The continual negativity of world events over a lengthy period of time has an adverse effect on our nervous systems, hardening and enervating us, making us cynical and bitter, and, furthermore, does not help us to take control over our lives.

Some have appointed themselves watchmen to warn others of impending prophetic events. I would add that others have attempted to establish litmus tests of doctrinal purity to bring the wayward heretics back on track. If we are consumed with negativity, we cannot reflect the positive aspect (peace, patience, tranquility, love, joy, and comfort) of the Kingdom of God. Dave Havir concluded that watching our behavior (encompassed in verses 42-51) focuses on preparing spiritually for Christ’s Second Coming, an event for which we will not know the day or the hour. As children of light, we should not be overcome by darkness.

Appearing within the same month was an article by our own Pat Higgins in the latest issue of the Forerunner, titled “Watch What?” Pat maintained that some have been distracted by misapplying the concept of watching. In Luke 21:36 Jesus says, “Watch therefore, and pray always that you may be counted worthy to escape all these things that will come to pass and to stand before the Son of Man.”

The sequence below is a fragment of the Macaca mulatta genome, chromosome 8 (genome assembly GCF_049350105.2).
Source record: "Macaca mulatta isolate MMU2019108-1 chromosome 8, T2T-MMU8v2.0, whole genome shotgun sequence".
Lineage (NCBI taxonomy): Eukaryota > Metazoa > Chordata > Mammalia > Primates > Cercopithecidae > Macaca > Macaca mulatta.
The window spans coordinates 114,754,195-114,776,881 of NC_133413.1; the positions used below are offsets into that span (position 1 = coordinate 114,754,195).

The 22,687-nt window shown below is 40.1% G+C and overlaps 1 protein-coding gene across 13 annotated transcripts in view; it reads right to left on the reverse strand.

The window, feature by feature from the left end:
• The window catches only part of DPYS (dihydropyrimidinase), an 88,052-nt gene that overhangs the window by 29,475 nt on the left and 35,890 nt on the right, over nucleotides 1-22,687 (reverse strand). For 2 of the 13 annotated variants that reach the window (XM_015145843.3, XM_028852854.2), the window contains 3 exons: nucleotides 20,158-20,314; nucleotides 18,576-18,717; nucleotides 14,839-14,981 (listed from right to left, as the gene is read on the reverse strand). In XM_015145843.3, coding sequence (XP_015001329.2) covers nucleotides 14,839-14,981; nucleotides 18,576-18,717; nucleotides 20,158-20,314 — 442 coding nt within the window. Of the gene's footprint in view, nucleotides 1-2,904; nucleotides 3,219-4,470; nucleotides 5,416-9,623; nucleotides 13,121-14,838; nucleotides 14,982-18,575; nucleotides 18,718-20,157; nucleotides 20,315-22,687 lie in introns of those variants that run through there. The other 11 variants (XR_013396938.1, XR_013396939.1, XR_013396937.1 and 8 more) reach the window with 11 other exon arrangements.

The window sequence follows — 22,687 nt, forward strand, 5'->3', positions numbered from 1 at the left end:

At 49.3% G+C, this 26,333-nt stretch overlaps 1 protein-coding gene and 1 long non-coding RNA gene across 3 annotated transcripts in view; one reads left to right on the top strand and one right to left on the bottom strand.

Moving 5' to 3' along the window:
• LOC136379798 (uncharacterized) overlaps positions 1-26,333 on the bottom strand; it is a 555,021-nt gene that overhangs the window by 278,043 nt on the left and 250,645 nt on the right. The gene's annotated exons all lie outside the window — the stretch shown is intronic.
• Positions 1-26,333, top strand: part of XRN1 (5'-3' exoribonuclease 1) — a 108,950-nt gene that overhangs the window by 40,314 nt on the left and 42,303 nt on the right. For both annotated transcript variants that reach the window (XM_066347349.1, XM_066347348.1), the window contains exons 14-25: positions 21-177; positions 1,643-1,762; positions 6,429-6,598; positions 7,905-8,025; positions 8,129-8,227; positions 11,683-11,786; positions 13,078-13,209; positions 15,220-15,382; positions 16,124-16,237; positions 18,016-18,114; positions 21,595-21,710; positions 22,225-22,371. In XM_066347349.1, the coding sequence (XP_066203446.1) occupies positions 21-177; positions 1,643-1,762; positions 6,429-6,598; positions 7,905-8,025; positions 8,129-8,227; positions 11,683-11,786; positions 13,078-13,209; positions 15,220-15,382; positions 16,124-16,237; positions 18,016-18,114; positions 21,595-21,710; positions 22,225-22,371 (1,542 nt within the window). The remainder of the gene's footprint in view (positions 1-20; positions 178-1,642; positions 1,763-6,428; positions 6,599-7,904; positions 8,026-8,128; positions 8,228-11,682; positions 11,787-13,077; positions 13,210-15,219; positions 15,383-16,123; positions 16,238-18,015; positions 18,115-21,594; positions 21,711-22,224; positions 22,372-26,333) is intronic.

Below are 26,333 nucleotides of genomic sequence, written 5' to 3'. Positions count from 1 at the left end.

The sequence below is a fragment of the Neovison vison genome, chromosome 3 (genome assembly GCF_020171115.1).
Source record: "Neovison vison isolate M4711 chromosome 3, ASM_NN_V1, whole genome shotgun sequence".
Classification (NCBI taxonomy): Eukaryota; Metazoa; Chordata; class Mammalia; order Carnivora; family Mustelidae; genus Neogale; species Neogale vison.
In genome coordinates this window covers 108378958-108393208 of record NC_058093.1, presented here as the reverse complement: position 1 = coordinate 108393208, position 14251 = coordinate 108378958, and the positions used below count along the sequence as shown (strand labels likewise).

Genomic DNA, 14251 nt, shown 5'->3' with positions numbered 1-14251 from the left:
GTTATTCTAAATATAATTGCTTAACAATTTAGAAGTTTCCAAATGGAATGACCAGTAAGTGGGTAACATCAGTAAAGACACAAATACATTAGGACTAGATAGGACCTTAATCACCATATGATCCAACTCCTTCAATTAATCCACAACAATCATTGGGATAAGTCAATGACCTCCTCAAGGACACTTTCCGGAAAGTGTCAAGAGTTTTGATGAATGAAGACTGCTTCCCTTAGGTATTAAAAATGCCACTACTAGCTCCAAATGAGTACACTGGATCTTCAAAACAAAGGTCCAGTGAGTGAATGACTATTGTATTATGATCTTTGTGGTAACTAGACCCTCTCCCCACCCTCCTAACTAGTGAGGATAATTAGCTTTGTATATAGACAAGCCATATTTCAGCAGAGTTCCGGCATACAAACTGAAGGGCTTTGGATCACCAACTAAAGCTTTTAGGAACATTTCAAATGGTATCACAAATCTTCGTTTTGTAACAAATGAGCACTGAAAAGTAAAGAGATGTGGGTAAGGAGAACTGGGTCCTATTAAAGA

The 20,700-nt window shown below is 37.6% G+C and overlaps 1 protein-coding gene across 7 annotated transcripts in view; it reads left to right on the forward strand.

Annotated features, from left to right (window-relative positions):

There are those who believe that this verse instructs us to watch world events and prophecy. Because of that, they spend much time on those subjects, believing they are properly preparing for the return of our Savior to this earth. We have seen that when Christ talks about watching it is all about spiritual preparation, not physical preparation.

What value would it be if, after countless hours spent in intensive study year after year, we were right about world events and prophecy (I might add perhaps getting a gold star for identifying the identity of the beast and the false prophet before anyone else does), but because of inattention we were wrong about the true state of our character. My friend Reg Killingley published an article in the Church of God Big Sandy column, titled “Watching does not mean Watching,” focusing essentially on the same theme.